Rare January Tornadoes Rip the Midwest

Tornadoes in the Midwest occur year round, even in the winter. And that’s exactly what happened in January of 2008, when tornadoes ravaged parts of the region. The states that dealt with such destructive storms include Missouri, Illinois, and Wisconsin. In addition, devastating flooding had occurred in flood-prone areas across the Midwest, including Indiana, which got the brunt of the heavy rains. This kind of weather will certainly in the history books, because it was so unusual for January.

So why have there been tornadoes and heavy rain, not snow, that have been blamed for several deaths? There has been a remarkable surge of warm air oozing into much of the East. In that unseasonably warm air mass, there were plenty of moisture included as well. All of this is the courtesy of a cold front that was pushing eastward. This cold front, which divides warm air and cool air, was part of a strong low pressure system that moved through the northern parts of the Great Lakes region.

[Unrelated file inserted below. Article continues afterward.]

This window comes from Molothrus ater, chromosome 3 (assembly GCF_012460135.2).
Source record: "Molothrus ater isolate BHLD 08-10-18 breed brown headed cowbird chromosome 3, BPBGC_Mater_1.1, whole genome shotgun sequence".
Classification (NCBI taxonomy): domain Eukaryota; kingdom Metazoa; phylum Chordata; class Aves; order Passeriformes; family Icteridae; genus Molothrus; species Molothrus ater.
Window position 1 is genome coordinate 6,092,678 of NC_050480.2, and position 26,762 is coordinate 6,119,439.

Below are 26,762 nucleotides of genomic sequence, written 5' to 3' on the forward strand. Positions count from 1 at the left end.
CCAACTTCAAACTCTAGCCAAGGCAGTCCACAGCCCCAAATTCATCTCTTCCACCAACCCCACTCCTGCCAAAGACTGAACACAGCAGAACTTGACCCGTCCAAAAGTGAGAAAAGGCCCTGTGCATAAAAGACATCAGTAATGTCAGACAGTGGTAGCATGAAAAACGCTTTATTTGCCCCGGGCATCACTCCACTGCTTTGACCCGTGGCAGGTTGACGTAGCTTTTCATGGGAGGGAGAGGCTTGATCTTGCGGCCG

While many residents in the eastern half of the country enjoyed spring-like temperatures, a push of moderately cold air began to take place in the Great Plains. When two different air masses collide with one another, with enough moisture in store, swirling clouds that can touch the ground perform. The rotation in clouds while at ground level are called tornadoes. Obviously, this explains the severe weather that caused the lives of two people in Missouri.

That same storm system brought flooding in parts of the Midwest, especially Indiana. A recent snow melt that was leftover from the New Year’s Day snowstorm helped contribute the rising waters along banks of the Wabash River. With heavy rains and saturated grounds, water levels in rivers and creeks begin to creep upward. Residents living in flood-prone areas were forced to evacuate. The Tippecanoe River, which is just north of Lafayette, Indiana, rose to an unbelievable flood stage of 17.83 feet, which shattered records. Three people, including two children, died because of this record-breaking flooding.

Overall, the Midwest and much of the eastern half of the United States got an early taste of spring in 2008. Tornadoes can be difficult to predict, and the best thing to do about them is to be ready. So if severe weather such including tornadoes, heavy snows, or flooding should occur in your area, be prepared to take cover and arrange emergency plans. Doing so will save lives.